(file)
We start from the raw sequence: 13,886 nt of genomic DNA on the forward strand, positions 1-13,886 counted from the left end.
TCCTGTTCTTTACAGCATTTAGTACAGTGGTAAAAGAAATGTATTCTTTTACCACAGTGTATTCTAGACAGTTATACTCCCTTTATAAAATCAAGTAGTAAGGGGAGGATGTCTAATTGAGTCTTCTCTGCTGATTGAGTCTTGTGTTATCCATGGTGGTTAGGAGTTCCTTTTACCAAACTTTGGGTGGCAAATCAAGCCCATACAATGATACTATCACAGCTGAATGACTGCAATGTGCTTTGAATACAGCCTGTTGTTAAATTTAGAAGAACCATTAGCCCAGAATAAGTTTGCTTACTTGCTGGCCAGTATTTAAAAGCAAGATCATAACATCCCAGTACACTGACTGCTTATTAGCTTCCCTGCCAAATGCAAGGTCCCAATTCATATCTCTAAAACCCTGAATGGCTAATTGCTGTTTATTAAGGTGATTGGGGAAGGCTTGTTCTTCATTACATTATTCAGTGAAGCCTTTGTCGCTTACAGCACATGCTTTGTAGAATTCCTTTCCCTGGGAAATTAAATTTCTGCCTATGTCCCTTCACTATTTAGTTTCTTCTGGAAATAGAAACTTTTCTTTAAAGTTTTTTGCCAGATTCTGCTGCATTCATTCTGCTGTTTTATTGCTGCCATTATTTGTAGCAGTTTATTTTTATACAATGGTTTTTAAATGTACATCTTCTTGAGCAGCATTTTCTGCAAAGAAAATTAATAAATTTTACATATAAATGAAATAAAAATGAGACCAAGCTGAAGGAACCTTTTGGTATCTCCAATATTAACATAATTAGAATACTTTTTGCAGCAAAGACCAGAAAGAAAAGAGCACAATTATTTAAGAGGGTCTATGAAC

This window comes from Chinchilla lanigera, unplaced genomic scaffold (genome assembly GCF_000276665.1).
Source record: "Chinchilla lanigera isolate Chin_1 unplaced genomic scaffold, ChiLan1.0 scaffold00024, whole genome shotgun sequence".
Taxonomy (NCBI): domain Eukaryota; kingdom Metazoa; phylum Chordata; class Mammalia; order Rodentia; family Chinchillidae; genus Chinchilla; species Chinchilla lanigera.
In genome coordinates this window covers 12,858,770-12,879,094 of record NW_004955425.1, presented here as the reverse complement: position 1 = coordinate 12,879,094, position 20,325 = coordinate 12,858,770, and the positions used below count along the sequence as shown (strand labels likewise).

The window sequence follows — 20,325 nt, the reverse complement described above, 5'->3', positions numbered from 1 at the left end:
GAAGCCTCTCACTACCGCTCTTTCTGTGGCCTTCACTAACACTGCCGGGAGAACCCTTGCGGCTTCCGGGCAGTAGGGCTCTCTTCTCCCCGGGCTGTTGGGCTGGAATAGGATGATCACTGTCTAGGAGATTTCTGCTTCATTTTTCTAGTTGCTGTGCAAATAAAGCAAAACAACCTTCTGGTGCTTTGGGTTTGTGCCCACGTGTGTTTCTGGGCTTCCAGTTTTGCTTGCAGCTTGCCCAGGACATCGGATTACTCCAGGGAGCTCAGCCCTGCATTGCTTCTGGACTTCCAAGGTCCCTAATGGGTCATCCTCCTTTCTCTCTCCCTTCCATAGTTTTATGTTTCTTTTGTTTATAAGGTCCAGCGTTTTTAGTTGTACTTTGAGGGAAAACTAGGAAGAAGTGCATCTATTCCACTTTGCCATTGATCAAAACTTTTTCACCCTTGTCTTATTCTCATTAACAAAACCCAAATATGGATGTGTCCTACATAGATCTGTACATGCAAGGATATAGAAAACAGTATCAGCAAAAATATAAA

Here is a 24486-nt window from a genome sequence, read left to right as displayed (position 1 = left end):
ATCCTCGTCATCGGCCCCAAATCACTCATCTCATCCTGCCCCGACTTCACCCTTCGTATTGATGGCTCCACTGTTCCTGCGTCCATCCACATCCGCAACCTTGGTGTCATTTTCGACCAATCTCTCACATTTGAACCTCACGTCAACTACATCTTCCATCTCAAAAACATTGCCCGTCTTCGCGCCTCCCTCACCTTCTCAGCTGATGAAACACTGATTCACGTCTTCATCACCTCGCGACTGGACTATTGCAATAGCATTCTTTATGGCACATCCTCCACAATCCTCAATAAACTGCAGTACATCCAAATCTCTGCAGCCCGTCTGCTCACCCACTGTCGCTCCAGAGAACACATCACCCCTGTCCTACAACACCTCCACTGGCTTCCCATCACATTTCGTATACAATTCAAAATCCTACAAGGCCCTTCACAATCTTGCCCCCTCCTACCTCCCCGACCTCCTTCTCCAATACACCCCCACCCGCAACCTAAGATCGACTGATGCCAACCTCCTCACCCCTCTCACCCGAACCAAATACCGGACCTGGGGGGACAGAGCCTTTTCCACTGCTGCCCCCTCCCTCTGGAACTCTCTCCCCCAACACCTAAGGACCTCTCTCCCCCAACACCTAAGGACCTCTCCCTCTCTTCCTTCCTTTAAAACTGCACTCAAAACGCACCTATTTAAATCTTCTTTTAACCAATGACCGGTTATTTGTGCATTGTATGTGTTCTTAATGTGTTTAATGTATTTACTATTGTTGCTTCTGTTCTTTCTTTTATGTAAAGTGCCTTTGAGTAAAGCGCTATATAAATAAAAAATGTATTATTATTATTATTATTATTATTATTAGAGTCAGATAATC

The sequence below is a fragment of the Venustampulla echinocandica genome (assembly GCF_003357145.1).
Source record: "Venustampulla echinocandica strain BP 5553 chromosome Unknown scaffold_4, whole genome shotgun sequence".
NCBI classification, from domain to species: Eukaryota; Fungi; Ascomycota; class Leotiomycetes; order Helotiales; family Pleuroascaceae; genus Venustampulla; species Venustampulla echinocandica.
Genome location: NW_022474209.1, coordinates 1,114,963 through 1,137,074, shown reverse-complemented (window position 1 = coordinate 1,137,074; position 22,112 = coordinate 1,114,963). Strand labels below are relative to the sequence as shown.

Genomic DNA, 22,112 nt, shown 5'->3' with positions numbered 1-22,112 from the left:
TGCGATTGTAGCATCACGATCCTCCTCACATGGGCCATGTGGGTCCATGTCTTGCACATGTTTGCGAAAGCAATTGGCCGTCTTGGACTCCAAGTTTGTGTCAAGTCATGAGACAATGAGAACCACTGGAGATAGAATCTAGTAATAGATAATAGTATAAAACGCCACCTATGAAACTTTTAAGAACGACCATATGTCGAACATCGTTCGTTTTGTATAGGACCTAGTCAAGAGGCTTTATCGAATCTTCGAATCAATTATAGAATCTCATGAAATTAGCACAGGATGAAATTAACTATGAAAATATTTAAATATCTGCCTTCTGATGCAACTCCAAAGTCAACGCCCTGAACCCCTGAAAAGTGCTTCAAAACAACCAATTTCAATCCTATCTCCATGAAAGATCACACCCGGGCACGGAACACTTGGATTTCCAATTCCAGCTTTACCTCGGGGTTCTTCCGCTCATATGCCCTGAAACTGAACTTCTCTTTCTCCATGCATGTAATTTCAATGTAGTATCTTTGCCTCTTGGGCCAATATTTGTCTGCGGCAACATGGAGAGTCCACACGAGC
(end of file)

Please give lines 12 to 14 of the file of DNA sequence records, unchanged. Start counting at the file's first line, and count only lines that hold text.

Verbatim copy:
Source record: "Venustampulla echinocandica strain BP 5553 chromosome Unknown scaffold_4, whole genome shotgun sequence".
NCBI classification, from domain to species: Eukaryota; Fungi; Ascomycota; class Leotiomycetes; order Helotiales; family Pleuroascaceae; genus Venustampulla; species Venustampulla echinocandica.
Genome location: NW_022474209.1, coordinates 1,114,963 through 1,137,074, shown reverse-complemented (window position 1 = coordinate 1,137,074; position 22,112 = coordinate 1,114,963). Strand labels below are relative to the sequence as shown.